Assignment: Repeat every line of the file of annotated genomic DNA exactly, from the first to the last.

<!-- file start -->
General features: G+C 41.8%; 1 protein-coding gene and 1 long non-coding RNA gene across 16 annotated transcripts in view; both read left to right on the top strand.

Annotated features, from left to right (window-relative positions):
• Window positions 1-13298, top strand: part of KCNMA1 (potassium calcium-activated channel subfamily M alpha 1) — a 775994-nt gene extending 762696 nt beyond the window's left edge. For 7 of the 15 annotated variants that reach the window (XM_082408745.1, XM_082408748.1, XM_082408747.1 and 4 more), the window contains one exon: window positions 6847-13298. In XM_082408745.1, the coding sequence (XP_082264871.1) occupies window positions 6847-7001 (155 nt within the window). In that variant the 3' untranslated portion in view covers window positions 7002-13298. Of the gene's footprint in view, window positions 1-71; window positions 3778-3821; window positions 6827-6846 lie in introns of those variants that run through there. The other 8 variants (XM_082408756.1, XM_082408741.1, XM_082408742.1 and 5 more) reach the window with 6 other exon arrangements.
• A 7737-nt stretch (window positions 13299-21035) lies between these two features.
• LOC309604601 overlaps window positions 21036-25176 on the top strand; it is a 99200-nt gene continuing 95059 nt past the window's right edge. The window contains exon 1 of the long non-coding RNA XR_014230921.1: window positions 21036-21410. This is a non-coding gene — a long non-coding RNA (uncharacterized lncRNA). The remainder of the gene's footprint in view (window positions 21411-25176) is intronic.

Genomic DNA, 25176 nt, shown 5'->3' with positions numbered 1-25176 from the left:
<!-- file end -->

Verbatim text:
General features: G+C 41.8%; 1 protein-coding gene and 1 long non-coding RNA gene across 16 annotated transcripts in view; both read left to right on the top strand.

Annotated features, from left to right (window-relative positions):
• Window positions 1-13298, top strand: part of KCNMA1 (potassium calcium-activated channel subfamily M alpha 1) — a 775994-nt gene extending 762696 nt beyond the window's left edge. For 7 of the 15 annotated variants that reach the window (XM_082408745.1, XM_082408748.1, XM_082408747.1 and 4 more), the window contains one exon: window positions 6847-13298. In XM_082408745.1, the coding sequence (XP_082264871.1) occupies window positions 6847-7001 (155 nt within the window). In that variant the 3' untranslated portion in view covers window positions 7002-13298. Of the gene's footprint in view, window positions 1-71; window positions 3778-3821; window positions 6827-6846 lie in introns of those variants that run through there. The other 8 variants (XM_082408756.1, XM_082408741.1, XM_082408742.1 and 5 more) reach the window with 6 other exon arrangements.
• A 7737-nt stretch (window positions 13299-21035) lies between these two features.
• LOC309604601 overlaps window positions 21036-25176 on the top strand; it is a 99200-nt gene continuing 95059 nt past the window's right edge. The window contains exon 1 of the long non-coding RNA XR_014230921.1: window positions 21036-21410. This is a non-coding gene — a long non-coding RNA (uncharacterized lncRNA). The remainder of the gene's footprint in view (window positions 21411-25176) is intronic.

Genomic DNA, 25176 nt, shown 5'->3' with positions numbered 1-25176 from the left: